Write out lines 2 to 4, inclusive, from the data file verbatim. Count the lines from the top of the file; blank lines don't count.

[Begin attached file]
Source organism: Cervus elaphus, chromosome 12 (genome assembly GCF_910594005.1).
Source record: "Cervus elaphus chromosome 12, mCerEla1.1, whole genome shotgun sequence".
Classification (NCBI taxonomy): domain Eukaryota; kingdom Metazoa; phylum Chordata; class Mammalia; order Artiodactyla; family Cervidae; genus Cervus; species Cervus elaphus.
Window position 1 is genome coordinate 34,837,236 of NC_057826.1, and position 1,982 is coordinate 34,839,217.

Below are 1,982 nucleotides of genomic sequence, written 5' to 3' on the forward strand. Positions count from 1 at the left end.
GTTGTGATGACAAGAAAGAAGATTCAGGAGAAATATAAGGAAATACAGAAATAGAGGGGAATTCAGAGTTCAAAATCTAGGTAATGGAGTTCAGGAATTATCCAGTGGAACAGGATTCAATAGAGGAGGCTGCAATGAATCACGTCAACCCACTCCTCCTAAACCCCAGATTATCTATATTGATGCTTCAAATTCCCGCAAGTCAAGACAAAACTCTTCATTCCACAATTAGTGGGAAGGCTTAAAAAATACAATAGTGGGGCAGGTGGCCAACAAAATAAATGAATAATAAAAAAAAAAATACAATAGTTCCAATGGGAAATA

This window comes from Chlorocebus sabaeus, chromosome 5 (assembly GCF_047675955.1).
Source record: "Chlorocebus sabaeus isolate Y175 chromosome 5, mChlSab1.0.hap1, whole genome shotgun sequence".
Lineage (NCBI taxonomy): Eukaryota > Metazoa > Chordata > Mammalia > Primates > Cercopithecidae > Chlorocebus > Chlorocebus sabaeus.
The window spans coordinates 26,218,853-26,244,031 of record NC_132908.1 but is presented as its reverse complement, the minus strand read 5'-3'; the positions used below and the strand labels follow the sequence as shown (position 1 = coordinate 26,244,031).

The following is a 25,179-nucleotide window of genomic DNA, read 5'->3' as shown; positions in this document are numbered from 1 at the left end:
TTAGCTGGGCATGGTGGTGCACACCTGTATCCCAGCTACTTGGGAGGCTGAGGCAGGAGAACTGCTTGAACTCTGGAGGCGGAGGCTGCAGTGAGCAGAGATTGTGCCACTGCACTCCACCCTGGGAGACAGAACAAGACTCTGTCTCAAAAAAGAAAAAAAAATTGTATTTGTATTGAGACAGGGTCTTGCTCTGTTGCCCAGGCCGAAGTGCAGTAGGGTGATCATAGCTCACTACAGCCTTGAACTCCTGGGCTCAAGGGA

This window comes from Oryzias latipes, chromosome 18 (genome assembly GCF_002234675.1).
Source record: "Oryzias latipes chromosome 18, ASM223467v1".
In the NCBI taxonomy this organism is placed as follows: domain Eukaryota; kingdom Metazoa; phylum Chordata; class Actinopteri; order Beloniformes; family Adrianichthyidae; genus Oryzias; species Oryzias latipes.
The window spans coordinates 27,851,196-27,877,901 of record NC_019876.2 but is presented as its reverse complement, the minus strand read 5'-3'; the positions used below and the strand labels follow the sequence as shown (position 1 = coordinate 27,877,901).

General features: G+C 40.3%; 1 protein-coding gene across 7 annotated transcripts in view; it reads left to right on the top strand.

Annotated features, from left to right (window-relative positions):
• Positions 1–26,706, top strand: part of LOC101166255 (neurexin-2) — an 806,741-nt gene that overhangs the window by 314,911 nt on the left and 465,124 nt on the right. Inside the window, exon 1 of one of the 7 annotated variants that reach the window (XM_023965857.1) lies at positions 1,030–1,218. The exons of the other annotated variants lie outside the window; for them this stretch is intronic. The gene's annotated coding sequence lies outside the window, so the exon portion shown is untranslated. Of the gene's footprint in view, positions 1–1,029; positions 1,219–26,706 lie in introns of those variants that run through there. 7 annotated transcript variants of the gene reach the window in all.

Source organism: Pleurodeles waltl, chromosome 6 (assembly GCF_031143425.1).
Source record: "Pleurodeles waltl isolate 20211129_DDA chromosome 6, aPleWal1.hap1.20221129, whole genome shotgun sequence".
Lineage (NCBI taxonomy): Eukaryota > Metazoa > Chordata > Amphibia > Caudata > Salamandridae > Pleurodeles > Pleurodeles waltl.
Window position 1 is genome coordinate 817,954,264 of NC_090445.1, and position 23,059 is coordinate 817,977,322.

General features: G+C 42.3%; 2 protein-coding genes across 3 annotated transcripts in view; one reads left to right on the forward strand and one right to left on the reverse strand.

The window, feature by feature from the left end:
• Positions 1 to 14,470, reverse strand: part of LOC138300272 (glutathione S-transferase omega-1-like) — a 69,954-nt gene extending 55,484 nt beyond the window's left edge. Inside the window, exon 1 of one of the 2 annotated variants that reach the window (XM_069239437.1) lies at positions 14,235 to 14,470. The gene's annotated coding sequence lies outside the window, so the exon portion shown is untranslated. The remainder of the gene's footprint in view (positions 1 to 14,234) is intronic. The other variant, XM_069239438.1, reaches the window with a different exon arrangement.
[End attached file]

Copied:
Source record: "Cervus elaphus chromosome 12, mCerEla1.1, whole genome shotgun sequence".
Classification (NCBI taxonomy): domain Eukaryota; kingdom Metazoa; phylum Chordata; class Mammalia; order Artiodactyla; family Cervidae; genus Cervus; species Cervus elaphus.
Window position 1 is genome coordinate 34,837,236 of NC_057826.1, and position 1,982 is coordinate 34,839,217.